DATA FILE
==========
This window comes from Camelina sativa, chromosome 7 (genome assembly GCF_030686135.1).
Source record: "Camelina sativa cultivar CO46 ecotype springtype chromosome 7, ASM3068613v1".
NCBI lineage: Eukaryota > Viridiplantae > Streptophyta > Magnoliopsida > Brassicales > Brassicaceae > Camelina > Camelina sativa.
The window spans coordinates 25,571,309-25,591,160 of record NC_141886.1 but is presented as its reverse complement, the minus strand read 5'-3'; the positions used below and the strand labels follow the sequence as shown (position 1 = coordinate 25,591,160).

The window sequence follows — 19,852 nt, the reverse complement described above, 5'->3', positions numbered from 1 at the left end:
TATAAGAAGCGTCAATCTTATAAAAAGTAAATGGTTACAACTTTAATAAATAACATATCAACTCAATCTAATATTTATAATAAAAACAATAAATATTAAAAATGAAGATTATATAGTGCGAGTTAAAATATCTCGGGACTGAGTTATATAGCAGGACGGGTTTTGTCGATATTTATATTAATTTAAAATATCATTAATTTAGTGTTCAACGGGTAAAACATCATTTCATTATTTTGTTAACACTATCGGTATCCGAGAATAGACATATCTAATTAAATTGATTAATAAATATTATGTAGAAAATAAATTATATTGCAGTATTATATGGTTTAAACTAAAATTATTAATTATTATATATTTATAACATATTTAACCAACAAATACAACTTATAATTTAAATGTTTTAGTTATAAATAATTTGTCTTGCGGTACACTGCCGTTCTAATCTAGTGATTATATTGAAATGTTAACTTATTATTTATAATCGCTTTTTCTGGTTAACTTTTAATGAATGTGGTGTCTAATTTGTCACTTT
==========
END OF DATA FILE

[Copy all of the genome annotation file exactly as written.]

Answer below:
This window comes from Camelina sativa, chromosome 7 (genome assembly GCF_030686135.1).
Source record: "Camelina sativa cultivar CO46 ecotype springtype chromosome 7, ASM3068613v1".
NCBI lineage: Eukaryota > Viridiplantae > Streptophyta > Magnoliopsida > Brassicales > Brassicaceae > Camelina > Camelina sativa.
The window spans coordinates 25,571,309-25,591,160 of record NC_141886.1 but is presented as its reverse complement, the minus strand read 5'-3'; the positions used below and the strand labels follow the sequence as shown (position 1 = coordinate 25,591,160).

The window sequence follows — 19,852 nt, the reverse complement described above, 5'->3', positions numbered from 1 at the left end:
TATAAGAAGCGTCAATCTTATAAAAAGTAAATGGTTACAACTTTAATAAATAACATATCAACTCAATCTAATATTTATAATAAAAACAATAAATATTAAAAATGAAGATTATATAGTGCGAGTTAAAATATCTCGGGACTGAGTTATATAGCAGGACGGGTTTTGTCGATATTTATATTAATTTAAAATATCATTAATTTAGTGTTCAACGGGTAAAACATCATTTCATTATTTTGTTAACACTATCGGTATCCGAGAATAGACATATCTAATTAAATTGATTAATAAATATTATGTAGAAAATAAATTATATTGCAGTATTATATGGTTTAAACTAAAATTATTAATTATTATATATTTATAACATATTTAACCAACAAATACAACTTATAATTTAAATGTTTTAGTTATAAATAATTTGTCTTGCGGTACACTGCCGTTCTAATCTAGTGATTATATTGAAATGTTAACTTATTATTTATAATCGCTTTTTCTGGTTAACTTTTAATGAATGTGGTGTCTAATTTGTCACTTT